Karst and the proposed Bluegrass NGL Pipeline

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Karst and the proposed Bluegrass NGL Pipeline  Posted: October 10, 2013
Karst and the proposed Bluegrass NGL Pipeline

Ralph O. Ewers, Ph.D.
Karst Hydrogeologist

The Bluegrass NGL Pipeline (BG pipeline) route in Kentucky poses several critical environmental issues related to karst topography and requires a thorough environmental impact assessment to understand and mitigate potential threats to human beings and the environment. Understanding these threats requires a basic understanding of karst terrane and the interaction of NGL components with these landscapes. I will attempt to briefly explain these issues.

Approximately 120 miles of the proposed BG pipeline crosses through areas of known karst topography and over known karst aquifers. Karst aquifers and karst terrain are areas where soluble limestone and dolostone bedrock lie beneath the surface. These rocks give rise to underground drainage through caves, and the surface is nearly devoid of intermediate sized streams. Its surface is usually pockmarked with conical depressions called sinks or sinkholes. These areas in Kentucky have been mapped by James Currens of the Kentucky Geological Survey and my former graduate student, Randall Paylor (Paylor and Currens 2001).

There are two important reasons why a detailed analysis of these areas with a full environmental impact analysis needs to be made. First, the pipeline will be subjected to extraordinary stresses when crossing areas of karst potential. Second, any leaks or ruptures of the BG Pipeline can have almost immediate consequences at locations miles or ten?s of miles distant from these sites. I will treat these two concerns below with examples and background information, in part gained from my own experience of more than three decades of karst investigations in Kentucky and in karst areas around the world.

Karst - A Landscape of Rapid Change

Karst areas are among the most dynamic areas in the Midwestern U.S. Both the surface and subsurface of these areas change at a rapid pace, well within the span of a human lifetime. The Kentucky counties where the BG Pipeline is projected to pass are marked by tens of thousands of sinkholes. These are known, they have been in part mapped, and they are visible in aerial photography. Sinkholes are sufficiently numerous that they cannot be avoided in pipeline construction. However, because they are known they are not the greatest problem. Many more incipient sinkholes also exist, and are a special problem. Both the known and unknown sinkholes are subject to subsidence. In some cases that subsidence is catastrophic, that is to say, major collapse may occur in minutes or hours. In other cases subsidence is more gradual and continual. These are technically known as solution subsidence or compaction subsidence sinkholes.

Karst Bedrock Topography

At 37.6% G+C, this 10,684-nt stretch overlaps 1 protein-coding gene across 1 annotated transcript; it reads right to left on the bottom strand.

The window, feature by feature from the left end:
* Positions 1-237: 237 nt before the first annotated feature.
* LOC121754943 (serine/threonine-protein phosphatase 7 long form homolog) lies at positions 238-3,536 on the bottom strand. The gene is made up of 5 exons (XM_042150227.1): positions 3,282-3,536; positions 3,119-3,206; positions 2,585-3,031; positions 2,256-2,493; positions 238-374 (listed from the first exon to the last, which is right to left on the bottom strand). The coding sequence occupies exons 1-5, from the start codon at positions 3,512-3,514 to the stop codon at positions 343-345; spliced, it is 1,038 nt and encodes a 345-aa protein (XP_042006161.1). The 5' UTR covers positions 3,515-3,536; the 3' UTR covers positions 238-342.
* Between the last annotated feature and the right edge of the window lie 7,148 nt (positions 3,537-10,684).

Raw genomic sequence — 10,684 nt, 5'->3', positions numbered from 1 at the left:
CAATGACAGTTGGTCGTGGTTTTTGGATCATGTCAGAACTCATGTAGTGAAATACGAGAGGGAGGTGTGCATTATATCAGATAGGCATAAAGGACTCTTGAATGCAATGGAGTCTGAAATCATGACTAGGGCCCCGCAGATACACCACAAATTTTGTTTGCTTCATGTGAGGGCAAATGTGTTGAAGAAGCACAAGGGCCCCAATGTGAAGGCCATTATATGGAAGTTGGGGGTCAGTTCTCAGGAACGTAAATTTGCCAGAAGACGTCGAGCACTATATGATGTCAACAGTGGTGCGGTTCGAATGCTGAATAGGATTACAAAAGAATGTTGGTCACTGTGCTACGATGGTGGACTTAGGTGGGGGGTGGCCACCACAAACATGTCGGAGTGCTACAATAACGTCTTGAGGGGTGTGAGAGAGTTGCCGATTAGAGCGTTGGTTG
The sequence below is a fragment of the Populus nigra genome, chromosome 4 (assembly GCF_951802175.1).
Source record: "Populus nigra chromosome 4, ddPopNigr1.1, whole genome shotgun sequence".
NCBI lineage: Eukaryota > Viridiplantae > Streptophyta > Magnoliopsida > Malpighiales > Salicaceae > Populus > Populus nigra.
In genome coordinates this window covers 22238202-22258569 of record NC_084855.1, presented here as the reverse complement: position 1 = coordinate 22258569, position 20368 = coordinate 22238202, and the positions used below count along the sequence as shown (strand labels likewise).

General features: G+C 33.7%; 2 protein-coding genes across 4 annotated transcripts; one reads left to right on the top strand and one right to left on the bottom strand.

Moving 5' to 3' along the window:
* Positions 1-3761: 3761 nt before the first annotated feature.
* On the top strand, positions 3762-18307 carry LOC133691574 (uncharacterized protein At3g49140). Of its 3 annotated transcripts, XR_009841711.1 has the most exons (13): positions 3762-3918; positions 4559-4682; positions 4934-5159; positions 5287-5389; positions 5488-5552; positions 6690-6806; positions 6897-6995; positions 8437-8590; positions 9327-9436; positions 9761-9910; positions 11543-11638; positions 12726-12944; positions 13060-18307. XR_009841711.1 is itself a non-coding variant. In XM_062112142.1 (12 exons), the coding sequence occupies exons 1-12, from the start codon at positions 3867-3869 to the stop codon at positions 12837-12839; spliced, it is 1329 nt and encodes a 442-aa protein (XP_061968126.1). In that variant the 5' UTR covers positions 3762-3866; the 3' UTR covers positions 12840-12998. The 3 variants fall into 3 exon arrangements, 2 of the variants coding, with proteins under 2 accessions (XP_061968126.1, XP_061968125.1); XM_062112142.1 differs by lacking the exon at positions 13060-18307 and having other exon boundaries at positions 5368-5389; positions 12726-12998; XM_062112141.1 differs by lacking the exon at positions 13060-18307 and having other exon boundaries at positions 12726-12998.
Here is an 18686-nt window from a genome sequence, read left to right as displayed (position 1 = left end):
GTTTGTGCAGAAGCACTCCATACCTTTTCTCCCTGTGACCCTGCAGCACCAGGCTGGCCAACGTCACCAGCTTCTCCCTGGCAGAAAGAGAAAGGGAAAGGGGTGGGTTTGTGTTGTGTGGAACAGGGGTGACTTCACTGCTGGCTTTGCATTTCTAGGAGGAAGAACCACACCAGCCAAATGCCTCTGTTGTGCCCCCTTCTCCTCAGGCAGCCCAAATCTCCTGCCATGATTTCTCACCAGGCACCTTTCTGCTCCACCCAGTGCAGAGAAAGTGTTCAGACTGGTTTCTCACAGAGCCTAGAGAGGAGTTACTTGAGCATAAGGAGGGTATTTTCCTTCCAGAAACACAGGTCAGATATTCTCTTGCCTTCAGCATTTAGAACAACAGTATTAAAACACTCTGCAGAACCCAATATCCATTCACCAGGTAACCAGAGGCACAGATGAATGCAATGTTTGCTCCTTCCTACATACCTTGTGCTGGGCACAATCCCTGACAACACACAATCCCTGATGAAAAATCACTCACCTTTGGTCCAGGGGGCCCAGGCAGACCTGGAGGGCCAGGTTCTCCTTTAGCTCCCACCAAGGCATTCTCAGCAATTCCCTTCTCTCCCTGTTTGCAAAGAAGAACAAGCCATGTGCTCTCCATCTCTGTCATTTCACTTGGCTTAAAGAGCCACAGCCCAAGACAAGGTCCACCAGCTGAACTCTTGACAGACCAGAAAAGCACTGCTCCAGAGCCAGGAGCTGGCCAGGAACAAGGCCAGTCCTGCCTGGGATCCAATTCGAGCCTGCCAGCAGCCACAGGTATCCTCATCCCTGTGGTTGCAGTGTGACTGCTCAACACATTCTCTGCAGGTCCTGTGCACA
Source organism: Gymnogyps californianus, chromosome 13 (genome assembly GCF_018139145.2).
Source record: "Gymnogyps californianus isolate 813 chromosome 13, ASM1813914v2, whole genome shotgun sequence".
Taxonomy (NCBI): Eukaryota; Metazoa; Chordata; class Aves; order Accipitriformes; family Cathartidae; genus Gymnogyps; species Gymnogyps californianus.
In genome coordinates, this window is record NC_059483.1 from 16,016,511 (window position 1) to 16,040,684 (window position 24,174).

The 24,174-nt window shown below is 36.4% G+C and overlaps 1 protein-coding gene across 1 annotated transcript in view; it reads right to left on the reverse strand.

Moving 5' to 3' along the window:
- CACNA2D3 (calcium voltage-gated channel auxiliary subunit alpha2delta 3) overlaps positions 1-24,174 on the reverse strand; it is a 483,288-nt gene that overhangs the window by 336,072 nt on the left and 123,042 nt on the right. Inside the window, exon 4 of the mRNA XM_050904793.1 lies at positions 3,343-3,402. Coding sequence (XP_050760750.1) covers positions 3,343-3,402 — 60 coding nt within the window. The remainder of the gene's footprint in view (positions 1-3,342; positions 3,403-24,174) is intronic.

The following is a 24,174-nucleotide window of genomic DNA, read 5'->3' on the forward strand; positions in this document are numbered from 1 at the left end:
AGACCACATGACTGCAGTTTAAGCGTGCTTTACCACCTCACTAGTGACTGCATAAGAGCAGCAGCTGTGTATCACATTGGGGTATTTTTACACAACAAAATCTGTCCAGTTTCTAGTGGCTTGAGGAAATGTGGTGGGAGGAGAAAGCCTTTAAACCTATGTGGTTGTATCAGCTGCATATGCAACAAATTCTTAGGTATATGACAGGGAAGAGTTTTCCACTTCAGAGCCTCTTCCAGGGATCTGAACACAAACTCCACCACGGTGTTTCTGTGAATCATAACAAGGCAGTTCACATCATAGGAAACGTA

The bedrock beneath the karst landscape consists of a series of rock pinnacles called clints, and intervening deep depressions called grikes. The grikes often connect directly to cavernous voids in the bedrock through which soil is conducted and carried away by underground streams. Sinkholes are underlain by broader soil-filled grike-like spaces tens to hundreds of feet across.

Karst Conduits

A natural pipeline system already exists in the karst areas where the Bluegrass Pipeline will pass. These pipeline systems most often follow bedding planes between limestone and as well as dolostone layers. These water-bearing conduits form a tributary system much like surface streams. They function in karst landscapes as surface streams do in non-karst regions. Surface streams are reduced or absent in karst terranes. Hundreds of miles of these conduits have been mapped in areas beneath and surrounding the proposed Bluegrass NGL Pipeline route. Hundreds more have been confirmed by groundwater tracing and partly compiled on maps by the Kentucky Geological Survey (KGS Map Series XII). I have contributed many of these groundwater traces.

Pipeline Stress and Karst Landscapes

In spite of carefully prepared bedding beneath pipelines, they often come to rest on rock pinnacles (clints) as the soil and bedding material is lost by gradual subsidence through adjoining grikes. The weight of the pipeline and the soil above it then rests at a single point on the bedrock pinnacle. Where a pipeline is not given bridging support across a sinkhole a hundred feet or more of pipeline and soil may come to be supported at two bedrock points on either side of the subsiding sinkhole. The tension stress of an unsupported pipeline or one supported at a point creates a well-known and well-understood predisposition to corrosion and failure. Anyone contemplating a pipeline transporting potentially dangerous materials must take karst terrane into account, understand the nature of the subsurface at all points along the pipeline route, and provide appropriate support for the pipe.